A lot of people found it strange to hear the pre-Wimbledon men’s final comments that Andy Murray had the “pressure of a nation” on his shoulders as he went head to head with 16 time grand slam winner and, let’s face it, the best player ever to play the game – Roger Federer.
Andy Murray has plenty of fans, but not everyone appreciates his demeanour, his personality and the reports that he can be melodramatic (without evening mentioning his mother whom some people can’t stand!) That said, many people warmed to him over the Wimbledon fortnight as he plays the game the right way, has nerves of steel, is totally relentless and let’s face it does not grunt his way through matches, which is as rare in tennis as a footballer without a tattoo and not strutting around a pitch earning a zillion pounds a week.
Anyway back to Andy Murray and having got to the final (first Brit since 10BC or whenever it was), all of a sudden he had insurmountable pressure on his shoulders despite playing the greatest ever player, being seeded the lower of the two and being ranked lower in the world rankings since year dot.
He played great, he fought with everything he had and cried at the end (okay some aren’t keen on public tears, but the girls liked it and the nation went crazy). But my question remains, do the press and tabloids put a weight of expectation on successful British athletes’ shoulders that is as unnecessary as it is unwelcome?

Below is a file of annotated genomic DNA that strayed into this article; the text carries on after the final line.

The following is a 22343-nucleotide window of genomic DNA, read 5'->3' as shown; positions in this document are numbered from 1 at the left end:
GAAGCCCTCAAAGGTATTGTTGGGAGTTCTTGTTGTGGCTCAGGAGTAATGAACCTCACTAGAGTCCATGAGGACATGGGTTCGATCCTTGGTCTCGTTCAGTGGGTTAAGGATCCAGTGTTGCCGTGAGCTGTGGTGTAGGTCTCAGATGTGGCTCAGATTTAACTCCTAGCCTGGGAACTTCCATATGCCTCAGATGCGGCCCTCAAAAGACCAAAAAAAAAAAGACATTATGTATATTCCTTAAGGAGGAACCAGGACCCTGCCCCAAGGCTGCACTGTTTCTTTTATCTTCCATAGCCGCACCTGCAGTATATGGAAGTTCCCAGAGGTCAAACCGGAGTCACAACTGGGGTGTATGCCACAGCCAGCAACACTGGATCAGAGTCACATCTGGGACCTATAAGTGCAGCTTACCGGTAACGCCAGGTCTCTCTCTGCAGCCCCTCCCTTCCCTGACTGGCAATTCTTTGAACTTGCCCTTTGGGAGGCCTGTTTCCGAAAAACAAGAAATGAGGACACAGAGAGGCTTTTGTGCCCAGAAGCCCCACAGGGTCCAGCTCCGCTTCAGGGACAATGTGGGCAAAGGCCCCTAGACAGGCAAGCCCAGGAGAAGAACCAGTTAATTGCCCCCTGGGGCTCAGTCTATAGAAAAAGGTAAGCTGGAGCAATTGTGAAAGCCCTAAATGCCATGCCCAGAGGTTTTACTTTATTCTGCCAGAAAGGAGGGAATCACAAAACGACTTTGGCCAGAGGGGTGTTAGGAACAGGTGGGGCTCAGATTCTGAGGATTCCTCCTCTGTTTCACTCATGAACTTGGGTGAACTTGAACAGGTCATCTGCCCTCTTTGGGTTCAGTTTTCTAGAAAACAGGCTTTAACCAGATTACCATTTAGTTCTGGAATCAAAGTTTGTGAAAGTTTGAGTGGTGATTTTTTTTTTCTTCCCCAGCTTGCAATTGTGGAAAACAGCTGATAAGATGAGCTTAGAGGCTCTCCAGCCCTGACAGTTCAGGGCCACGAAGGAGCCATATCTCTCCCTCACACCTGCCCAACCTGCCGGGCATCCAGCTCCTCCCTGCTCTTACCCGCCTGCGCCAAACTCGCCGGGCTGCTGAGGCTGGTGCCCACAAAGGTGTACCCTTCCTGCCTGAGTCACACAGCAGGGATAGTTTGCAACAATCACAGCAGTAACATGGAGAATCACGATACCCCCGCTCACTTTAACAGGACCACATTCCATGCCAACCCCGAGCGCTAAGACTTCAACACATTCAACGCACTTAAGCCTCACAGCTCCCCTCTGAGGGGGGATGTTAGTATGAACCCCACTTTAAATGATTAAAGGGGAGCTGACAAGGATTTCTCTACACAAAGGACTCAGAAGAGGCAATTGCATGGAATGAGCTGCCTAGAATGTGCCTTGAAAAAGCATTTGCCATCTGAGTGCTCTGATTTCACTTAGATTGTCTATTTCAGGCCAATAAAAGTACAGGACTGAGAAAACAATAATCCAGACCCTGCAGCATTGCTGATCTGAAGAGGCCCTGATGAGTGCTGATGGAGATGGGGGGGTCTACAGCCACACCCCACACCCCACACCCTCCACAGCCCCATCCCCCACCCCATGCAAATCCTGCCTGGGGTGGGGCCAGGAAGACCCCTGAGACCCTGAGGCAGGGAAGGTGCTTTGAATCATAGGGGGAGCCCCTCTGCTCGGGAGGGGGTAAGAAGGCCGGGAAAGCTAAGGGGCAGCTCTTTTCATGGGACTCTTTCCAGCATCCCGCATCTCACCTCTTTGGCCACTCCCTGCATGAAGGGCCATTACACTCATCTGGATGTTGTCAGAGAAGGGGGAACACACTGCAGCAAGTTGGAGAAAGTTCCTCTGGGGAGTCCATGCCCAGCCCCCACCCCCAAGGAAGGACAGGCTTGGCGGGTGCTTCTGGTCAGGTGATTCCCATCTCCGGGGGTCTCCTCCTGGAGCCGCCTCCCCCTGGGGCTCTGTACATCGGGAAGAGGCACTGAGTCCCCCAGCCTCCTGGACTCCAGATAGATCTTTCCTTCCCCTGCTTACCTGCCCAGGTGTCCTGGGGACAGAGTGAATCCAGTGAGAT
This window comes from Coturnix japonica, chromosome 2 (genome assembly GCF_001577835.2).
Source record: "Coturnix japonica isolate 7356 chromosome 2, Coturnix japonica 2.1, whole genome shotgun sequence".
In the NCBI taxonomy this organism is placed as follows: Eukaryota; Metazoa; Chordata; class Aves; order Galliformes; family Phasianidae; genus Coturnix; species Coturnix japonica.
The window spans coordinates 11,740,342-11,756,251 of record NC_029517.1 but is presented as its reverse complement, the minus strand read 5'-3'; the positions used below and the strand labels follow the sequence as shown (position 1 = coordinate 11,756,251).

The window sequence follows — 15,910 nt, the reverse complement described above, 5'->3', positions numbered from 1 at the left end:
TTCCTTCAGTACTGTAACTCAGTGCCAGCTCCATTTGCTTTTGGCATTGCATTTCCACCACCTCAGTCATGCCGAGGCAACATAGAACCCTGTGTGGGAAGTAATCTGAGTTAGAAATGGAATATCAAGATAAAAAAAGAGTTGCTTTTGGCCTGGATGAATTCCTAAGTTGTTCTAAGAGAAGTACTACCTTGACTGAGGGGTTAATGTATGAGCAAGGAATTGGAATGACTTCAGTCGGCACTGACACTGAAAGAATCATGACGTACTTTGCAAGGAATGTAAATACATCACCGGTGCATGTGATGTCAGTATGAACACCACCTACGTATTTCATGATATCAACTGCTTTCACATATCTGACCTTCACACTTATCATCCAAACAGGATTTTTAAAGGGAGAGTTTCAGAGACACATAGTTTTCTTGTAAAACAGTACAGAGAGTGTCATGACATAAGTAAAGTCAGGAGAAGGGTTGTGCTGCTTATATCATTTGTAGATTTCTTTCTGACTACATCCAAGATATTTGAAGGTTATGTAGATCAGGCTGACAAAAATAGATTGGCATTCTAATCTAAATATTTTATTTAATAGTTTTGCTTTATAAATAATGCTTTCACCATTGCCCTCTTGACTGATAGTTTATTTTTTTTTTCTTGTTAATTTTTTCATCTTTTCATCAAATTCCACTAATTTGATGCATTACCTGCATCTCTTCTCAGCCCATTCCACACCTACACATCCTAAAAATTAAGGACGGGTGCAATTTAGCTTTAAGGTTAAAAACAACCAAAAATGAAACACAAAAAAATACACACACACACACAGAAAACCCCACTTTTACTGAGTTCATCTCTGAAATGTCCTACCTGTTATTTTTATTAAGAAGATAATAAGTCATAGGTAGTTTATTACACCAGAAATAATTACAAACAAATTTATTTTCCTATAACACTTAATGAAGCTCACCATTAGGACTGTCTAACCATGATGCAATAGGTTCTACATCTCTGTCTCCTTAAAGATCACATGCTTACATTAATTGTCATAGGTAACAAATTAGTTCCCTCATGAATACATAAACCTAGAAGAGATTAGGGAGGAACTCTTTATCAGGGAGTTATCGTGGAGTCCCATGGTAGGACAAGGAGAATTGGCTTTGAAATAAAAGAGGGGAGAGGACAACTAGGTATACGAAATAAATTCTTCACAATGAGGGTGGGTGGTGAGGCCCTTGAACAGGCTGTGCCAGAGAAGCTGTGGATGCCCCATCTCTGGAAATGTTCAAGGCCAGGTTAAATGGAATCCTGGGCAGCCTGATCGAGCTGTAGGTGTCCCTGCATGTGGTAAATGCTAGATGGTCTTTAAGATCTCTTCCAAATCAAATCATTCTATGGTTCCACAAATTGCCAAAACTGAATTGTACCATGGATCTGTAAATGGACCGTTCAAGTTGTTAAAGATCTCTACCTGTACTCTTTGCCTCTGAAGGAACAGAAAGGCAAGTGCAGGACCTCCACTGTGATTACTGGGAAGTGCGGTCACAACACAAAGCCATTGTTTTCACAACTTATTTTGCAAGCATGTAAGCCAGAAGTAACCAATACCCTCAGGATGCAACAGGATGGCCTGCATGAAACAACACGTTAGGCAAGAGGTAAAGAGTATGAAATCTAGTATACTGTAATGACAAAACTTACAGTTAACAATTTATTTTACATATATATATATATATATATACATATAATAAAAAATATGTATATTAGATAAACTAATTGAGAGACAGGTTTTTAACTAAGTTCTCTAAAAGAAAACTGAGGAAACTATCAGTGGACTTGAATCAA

Look at the era he is in, ranked 4th in the world behind Federer, Rafael Nadal and Novak Djokovic and, going through the annals of Wimbledon finals, I ask just how many would he have won if up against finalists including Tomas Berdych (2010), Mark Philippoussis (2003), David Nalbandian (2002) and Cedric Pioline (1997).
So it is time for a little bit of perspective when it comes to Andy Murray. His achievements this year outstrip those of previous years and that means he’s on the up. He may have earned a bit more support along the way which is great news for coming tournaments and he went toe to toe with Federer on what has become the Swiss’ home turf.
Therefore the British press should embrace Andy Murray getting to the final in the same way I am sure they would have if England had reached the final of the Euro‘s, although that could be a dream too far.
Sarah Mills shares her interest on sports on behalf of Neill Newport